Corinna Laughlin and Daniel Merz, SLL



The Memorial Acclamation follows the Institution narrative — the words Jesus used at the Last Supper over bread and wine. This acclamation, therefore, is our response to God’ coming to dwell among us, particularly in the transformation of bread and wine into Christ’s Body and Blood. All of the Memorial Acclamations mention death and Resurrection. This is mysterium fidei: “The mystery of faith.” We call this, technically, the Paschal Mystery. In the face of death, God raised Christ Jesus from the dead to new life. The three acclamations above go one step further than simply stating the mystery of faith or the Paschal Mystery; they acknowledge that we too are called to life made new. In death, in sin, in pain and suffering, God will bring about life. For example, the third acclamation ends with “you have set us free.” As disciples, we are given the nourishment of Christ’s own Body and Blood that brings new life and transformation. This transformation is God’s liberating self given to us through and in Eucharist.

Corinna Laughlin and Kristopher W. Seaman



The word doxology comes from Greek and means “words of glory.” The most familiar doxology for Catholics is the one we pray at the conclusion of each decade of the Rosary: “Glory be to the Father…..” There are doxologies in the Mass as well, for example, at the end of the Lord’s Prayer: “For the kingdom, / the power and the glory are yours / now and for ever.” Another important doxology comes at the end of the Eucharistic Prayer: “Through him, and with him, and in him, O God, almighty Father,  in the unity of the Holy Spirit,  all glory and honor is yours, / for ever and ever.” At the conclusion of the Eucharistic Prayer, in the presence of the Eucharistic Lord, the priest sings this burst of praise to God the Father. It is through Christ, with Christ, and in Christ, in the Holy Spirit’s power, that we can give God glory and honor. How can we not sing Amen?!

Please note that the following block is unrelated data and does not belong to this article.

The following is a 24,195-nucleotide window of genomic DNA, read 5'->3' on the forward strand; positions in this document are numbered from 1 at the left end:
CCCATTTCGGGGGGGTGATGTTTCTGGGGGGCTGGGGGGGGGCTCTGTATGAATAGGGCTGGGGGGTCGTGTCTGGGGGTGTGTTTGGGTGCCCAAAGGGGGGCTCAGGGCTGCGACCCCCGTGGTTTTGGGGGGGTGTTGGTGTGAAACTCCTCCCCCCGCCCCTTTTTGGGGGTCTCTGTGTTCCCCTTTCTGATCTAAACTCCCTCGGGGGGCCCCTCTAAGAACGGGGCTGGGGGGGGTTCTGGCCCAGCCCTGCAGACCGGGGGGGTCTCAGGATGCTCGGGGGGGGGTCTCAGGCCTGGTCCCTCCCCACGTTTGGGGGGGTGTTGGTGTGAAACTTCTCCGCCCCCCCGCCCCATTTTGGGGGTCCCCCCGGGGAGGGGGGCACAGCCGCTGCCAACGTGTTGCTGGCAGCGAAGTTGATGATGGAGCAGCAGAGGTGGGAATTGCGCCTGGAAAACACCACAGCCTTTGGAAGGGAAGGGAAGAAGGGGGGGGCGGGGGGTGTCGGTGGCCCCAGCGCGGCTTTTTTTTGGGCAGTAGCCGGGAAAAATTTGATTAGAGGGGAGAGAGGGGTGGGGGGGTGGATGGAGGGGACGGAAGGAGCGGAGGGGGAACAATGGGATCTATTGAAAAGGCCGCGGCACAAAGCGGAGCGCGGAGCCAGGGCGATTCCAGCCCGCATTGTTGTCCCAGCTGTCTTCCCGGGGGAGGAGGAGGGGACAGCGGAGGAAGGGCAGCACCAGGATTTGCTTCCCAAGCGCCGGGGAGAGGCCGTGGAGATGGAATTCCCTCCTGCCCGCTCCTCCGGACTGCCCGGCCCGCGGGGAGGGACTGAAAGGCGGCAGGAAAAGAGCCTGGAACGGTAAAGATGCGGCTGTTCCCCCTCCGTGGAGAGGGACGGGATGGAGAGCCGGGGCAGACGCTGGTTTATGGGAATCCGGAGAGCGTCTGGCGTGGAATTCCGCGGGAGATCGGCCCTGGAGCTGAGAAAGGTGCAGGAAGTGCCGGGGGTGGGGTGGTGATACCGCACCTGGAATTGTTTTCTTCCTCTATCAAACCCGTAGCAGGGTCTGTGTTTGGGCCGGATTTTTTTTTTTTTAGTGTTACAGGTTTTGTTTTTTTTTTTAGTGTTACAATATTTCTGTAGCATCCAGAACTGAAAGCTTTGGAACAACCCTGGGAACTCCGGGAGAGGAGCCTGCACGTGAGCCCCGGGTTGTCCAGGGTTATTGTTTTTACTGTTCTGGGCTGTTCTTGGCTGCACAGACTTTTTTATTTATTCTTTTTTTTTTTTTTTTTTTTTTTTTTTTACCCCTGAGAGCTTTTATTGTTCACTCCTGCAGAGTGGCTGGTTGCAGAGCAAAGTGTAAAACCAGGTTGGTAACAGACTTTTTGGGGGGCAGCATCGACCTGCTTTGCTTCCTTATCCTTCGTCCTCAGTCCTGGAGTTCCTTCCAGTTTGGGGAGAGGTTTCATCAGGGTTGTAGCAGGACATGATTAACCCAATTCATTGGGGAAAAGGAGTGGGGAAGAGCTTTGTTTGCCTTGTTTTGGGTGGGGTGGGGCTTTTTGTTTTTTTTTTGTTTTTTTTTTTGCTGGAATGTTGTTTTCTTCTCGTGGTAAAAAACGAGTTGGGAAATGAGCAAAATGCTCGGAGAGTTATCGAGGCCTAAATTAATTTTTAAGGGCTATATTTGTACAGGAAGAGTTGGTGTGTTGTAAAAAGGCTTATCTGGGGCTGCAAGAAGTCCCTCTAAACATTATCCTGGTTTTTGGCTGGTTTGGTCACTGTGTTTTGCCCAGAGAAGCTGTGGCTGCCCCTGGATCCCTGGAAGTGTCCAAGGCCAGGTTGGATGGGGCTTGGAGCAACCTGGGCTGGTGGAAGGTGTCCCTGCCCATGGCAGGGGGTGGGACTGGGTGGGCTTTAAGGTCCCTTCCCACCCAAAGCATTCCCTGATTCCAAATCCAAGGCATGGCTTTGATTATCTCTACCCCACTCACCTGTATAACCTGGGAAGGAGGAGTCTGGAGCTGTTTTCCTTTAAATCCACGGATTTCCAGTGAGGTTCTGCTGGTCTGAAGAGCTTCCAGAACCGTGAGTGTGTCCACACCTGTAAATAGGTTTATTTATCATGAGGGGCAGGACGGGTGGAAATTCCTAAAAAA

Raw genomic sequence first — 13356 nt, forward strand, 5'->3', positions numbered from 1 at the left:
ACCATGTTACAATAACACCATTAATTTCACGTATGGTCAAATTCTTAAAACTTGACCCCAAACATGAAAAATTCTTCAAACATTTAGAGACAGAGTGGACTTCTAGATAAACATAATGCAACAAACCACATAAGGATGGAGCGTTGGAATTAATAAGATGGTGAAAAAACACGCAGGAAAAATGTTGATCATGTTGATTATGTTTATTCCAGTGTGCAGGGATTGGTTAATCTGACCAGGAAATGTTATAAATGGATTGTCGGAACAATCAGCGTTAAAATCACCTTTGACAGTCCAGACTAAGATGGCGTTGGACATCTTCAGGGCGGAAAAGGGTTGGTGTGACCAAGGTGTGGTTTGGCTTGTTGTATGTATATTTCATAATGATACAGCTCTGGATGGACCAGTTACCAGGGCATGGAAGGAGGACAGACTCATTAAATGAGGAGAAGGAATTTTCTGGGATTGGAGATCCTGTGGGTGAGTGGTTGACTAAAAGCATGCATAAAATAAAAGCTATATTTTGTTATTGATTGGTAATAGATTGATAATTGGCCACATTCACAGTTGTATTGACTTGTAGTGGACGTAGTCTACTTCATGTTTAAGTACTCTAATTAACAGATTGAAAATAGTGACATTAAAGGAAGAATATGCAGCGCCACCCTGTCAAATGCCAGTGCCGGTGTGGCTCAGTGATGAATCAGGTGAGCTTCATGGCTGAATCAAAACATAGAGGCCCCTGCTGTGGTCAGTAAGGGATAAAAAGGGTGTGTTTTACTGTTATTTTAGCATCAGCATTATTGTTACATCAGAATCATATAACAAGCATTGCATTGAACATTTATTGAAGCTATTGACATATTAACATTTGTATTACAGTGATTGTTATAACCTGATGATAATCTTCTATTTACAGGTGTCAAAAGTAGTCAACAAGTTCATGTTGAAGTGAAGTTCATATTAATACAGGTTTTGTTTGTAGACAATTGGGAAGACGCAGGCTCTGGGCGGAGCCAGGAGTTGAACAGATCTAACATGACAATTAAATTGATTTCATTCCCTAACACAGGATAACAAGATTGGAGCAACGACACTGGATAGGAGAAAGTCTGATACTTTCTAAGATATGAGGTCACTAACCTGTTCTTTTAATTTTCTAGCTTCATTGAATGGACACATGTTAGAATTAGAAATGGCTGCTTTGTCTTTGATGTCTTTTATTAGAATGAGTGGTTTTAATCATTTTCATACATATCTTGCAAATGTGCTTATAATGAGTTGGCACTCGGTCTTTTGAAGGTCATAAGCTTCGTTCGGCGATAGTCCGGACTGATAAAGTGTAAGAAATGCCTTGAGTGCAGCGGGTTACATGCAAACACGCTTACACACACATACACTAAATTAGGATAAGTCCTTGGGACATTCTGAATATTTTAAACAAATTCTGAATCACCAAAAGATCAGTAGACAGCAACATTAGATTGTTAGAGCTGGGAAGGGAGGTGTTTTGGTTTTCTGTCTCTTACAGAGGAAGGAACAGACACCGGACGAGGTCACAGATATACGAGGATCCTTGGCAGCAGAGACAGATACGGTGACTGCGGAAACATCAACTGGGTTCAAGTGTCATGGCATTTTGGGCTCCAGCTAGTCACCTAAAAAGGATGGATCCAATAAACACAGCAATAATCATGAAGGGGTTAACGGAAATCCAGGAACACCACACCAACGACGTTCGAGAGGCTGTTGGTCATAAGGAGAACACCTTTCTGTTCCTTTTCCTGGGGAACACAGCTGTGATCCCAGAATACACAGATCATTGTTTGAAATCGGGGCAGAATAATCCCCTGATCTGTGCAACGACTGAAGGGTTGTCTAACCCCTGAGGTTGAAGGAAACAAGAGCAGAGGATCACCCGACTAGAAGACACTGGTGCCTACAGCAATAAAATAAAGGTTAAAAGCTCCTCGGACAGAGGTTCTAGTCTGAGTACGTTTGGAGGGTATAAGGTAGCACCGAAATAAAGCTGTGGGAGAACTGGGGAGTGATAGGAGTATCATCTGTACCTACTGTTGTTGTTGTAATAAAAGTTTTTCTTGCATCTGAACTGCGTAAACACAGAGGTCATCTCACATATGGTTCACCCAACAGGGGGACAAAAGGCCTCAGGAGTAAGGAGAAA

Corinna Laughlin and Kristopher W. Seaman



Preparing Your Parish for the Revised Roman Missal: Homilies and Reproducibles for Faith Formation
C 2011 Archdiocese of Chicago: Liturgy Training Publications, 3949 South Racine Avenue, Chicago IL 60609;
Excerpts from the English Translation of The Roman Missal C 2010,
International Commission on English in the Liturgy Corporation (ICEL).
All rights reserved. Published with Ecclesiastical Approval (Canon 823, 1).